Coastie
28th November 2008, 19:12
Have also had a few "R.F." burns in my time too! I remember the first one. Didn't know what the h*ll had hit me!

de paor
28th November 2008, 20:39
repairing a VHF transmitter on a BP tanker.Had the unit on the desk and plugged in and made the usual mistake of putting my hand into the power circuit while still holding the chassis with the other one. Touched a live contact and couldnt let go,eventually fell back and in doing so pulled the unit on to the deck and by so doing unplugged it. Ended up with a hole burned through to the bone on my small finger and a badly damaged VHF unit.

spongebob
28th November 2008, 23:32
I was a twelve year old bare foot country kid playing in a farm paddock with mates on a hot dry summer's day when we came across an electric fence for controlling the cattle grazing.
After a dare or two we each plucked up the courage to touch the fence to find, after the initial one, that the belt was not too bad and in fact we had a contest to see who could hold on the longest.

The game over we went on to other things but returned months later after autumn rains and one mate nonchalantly grabbed the wire again to get a shock that rocked him rigid.
We were too young and silly to realise that the warm dry weather and soil had provided a good deal of insulation while the wet season had allowed the fence to have full effect.

Bob

freddythefrog
29th November 2008, 00:04
As an 8 year old playing with Hornby double O train sets, I had been around to my mates to see his train set--also Hornby and his was a lot faster than mine, his ran off the mains to a transformer controller mine ran off a battery!. I says I will sort this and get it going faster---I will make mine work off the mains ( did not know what i was doing). Anyway we had a small mains lamp in the front room and i thought if i cut this wire and connect the 2 wires from the mains to the battery it surely must go faster.Musn't it!!
So got mums best metal scissors out, chopped the cable from the lamp in half(still plugged in) as you do!! and BANG I flew across the room and the house plunged into darkness, nasty belt it was. Mum said what ever has happened--suprised. Needless to say my train still went a lot slower than my mates. Did not dare go near electricity for a long time. LOL ftf

Norm
3rd December 2008, 02:22
As a 1st year apprentice in the electrical shop in the steelworks where I served my time, the older apprentices thought I was getting too lippy, and wired me up to a megger via my thumbs clamped in 2 conduit saddles screwed to the bench . A sign on the megger handle read. "turn handle to see apprentice dance" It made me dance allright. Later on one of the electricians took pity on me and set me free.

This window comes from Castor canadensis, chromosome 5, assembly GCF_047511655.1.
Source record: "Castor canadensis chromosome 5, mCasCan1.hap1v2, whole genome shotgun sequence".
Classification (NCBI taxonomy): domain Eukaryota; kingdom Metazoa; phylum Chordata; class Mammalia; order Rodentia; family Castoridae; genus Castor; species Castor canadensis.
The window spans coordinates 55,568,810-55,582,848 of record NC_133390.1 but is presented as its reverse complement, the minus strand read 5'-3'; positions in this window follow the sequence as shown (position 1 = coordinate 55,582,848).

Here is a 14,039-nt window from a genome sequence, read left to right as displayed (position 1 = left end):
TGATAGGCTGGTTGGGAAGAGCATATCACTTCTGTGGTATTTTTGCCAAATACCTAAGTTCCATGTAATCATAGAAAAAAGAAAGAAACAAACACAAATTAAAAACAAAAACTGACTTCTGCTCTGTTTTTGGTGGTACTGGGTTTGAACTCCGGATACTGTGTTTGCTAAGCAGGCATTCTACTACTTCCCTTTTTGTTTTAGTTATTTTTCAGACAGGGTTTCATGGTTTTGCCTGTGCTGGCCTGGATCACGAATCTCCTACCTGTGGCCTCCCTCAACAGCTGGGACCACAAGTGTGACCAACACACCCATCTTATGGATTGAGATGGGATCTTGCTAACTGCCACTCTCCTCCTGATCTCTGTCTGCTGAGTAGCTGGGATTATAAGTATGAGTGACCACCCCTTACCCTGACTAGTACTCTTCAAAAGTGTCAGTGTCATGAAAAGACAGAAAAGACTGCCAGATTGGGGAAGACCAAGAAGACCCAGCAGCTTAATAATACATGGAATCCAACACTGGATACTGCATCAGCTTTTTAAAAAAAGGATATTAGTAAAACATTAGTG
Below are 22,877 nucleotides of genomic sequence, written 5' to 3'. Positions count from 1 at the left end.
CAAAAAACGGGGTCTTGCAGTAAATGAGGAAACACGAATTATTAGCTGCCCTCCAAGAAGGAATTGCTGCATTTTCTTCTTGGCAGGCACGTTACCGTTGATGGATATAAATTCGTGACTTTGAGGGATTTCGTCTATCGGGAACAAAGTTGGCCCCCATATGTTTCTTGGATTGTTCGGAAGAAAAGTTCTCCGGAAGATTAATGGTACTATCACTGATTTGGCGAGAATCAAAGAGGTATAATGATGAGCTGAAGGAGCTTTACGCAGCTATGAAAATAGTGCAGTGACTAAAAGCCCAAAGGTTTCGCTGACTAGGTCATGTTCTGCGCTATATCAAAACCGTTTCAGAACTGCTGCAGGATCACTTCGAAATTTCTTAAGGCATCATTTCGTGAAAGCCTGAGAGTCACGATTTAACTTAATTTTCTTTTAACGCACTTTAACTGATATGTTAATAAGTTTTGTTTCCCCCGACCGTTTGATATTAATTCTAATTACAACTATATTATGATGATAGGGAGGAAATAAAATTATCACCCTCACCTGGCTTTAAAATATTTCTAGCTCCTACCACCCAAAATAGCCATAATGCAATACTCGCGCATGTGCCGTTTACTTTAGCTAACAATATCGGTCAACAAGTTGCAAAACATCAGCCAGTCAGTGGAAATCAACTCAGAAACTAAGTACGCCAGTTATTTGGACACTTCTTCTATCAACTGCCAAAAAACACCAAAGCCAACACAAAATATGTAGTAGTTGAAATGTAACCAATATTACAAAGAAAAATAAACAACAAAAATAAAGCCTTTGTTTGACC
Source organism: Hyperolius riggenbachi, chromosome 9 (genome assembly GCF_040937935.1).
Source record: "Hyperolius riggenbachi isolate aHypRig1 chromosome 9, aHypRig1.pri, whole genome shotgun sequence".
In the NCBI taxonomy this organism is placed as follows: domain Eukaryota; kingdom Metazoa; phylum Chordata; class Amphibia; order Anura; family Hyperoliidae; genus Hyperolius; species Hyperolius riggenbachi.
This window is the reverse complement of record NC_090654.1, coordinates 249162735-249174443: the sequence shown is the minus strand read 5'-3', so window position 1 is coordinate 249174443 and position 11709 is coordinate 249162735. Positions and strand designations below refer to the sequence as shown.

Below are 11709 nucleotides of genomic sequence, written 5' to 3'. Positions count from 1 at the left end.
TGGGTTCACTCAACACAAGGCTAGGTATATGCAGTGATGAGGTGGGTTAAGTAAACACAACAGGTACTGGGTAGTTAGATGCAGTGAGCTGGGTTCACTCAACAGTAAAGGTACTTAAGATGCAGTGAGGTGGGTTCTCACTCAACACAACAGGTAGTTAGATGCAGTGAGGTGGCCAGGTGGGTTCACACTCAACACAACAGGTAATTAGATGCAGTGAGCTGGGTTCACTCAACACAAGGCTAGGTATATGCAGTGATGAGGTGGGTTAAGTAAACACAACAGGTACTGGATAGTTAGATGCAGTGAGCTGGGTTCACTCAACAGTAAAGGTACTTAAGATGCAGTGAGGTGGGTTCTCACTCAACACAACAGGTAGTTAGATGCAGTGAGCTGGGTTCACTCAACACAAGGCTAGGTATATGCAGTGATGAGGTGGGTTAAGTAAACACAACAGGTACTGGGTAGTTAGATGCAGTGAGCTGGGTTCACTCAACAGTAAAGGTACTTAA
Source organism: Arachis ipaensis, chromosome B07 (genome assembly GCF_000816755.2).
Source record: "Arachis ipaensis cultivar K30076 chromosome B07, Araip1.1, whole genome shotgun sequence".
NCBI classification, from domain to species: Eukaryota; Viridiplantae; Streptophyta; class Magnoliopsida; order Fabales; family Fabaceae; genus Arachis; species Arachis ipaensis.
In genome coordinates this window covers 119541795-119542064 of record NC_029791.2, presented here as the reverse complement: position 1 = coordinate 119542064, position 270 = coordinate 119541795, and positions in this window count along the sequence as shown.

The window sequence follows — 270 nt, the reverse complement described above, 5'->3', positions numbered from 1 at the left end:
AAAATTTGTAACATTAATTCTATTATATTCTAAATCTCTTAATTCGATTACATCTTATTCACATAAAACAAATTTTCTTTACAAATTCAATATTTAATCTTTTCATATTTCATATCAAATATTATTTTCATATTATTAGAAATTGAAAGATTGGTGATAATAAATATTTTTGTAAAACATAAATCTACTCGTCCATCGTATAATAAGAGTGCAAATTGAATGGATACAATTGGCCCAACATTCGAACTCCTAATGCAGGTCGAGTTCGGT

Norm
3rd December 2008, 03:24
I've had electrical shock from both AC and DC current - I'm now universally shocked! Ha-ha. With the DC shock I couldnt let go the wire, it seemed to be pulling me in. I think the muscles contract. With the only AC shock I was "thumped" away. Needless to say I have been very careful for many years before working on wiring to ensure its dead.
The flash of elecricity arcing across copper contactors is green. I wonder if thats where Sparks and Leccies got the green backing to their braid.?

eldersuk
4th December 2008, 00:03
Just promoted to 3/Eng and attempting to do the lecky's job. I had a fan starter opened up and pushed in a contact with a Benson & Hedges packet which I immediately discovered was not an insulator!

Derek

NoR
4th December 2008, 00:25
My first electric shock was at age 4 when I stuck my fingers into a live light socket. I can feel it now.

R58484956
4th December 2008, 11:35
As a 13 year old putting two blades of the scissors into the two holes on the socket. What a way to learn.

BobClay
4th December 2008, 11:42
Were the scissors allright ?

Peter Fielding
4th December 2008, 12:04
As a 13 year old putting two blades of the scissors into the two holes on the socket. What a way to learn.

Damn!! You did that too! I thought I was the only one to have discovered that trick.

Kelpie
13th December 2008, 13:09
In the good old days of jumble sales I bought a radio for two pennies. Got it home and fitted a two pin plug top to it,the type, if you remember that had two brass split pins that were supposed to be held in tight by the cover. Trouble was this one had no cover and I no sense.I pushed it into the socket to get an almighty whack on my finger and not long after two wart like protrusions the exact distance apart of the split pins. In my defense I was only six and even today can still see the white spots sixty years on.
Retired electrician and never did learn, had dozens of shocks since.
Crawford.

mikeg
13th December 2008, 13:45
At a very young age I poked a dandelion stalk onto the bar of an electric heater, didn't do it again (EEK) and learnt to respect for electricity at the same time (K)

Kelpie
13th December 2008, 13:55
Now you have started the memory going ! Worked on DC and AC in my time .
DC was a common supply on farms and big houses in the fifties and woe betide any one catching a live wire, there was no "pulse" to let go on.